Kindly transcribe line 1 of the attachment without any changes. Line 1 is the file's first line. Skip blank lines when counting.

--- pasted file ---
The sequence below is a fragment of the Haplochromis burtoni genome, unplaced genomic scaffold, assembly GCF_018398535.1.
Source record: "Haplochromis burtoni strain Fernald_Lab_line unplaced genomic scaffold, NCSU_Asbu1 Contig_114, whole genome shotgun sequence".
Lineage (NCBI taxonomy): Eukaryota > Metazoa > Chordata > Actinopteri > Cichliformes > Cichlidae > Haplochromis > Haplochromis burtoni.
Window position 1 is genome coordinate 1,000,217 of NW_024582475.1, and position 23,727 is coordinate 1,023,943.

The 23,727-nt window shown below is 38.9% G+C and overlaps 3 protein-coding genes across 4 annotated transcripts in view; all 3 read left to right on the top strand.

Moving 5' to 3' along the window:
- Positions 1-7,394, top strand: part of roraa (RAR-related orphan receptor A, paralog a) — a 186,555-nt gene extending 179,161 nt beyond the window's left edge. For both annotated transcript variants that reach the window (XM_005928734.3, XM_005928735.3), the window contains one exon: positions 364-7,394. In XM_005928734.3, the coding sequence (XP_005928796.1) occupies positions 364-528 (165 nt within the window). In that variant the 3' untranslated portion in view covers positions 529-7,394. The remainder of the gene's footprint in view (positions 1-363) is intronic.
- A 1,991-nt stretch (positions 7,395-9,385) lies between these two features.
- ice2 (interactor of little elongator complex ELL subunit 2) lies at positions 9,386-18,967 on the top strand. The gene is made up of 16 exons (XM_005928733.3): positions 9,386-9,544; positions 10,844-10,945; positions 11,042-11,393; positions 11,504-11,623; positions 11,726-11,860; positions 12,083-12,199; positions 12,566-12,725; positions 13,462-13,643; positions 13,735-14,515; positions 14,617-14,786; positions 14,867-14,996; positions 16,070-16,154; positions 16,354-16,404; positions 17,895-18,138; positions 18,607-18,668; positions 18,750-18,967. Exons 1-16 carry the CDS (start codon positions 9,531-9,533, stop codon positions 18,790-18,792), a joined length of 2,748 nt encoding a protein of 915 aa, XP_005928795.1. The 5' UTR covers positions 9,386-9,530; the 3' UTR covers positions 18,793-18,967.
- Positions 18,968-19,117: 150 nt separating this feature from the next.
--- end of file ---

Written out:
The sequence below is a fragment of the Haplochromis burtoni genome, unplaced genomic scaffold, assembly GCF_018398535.1.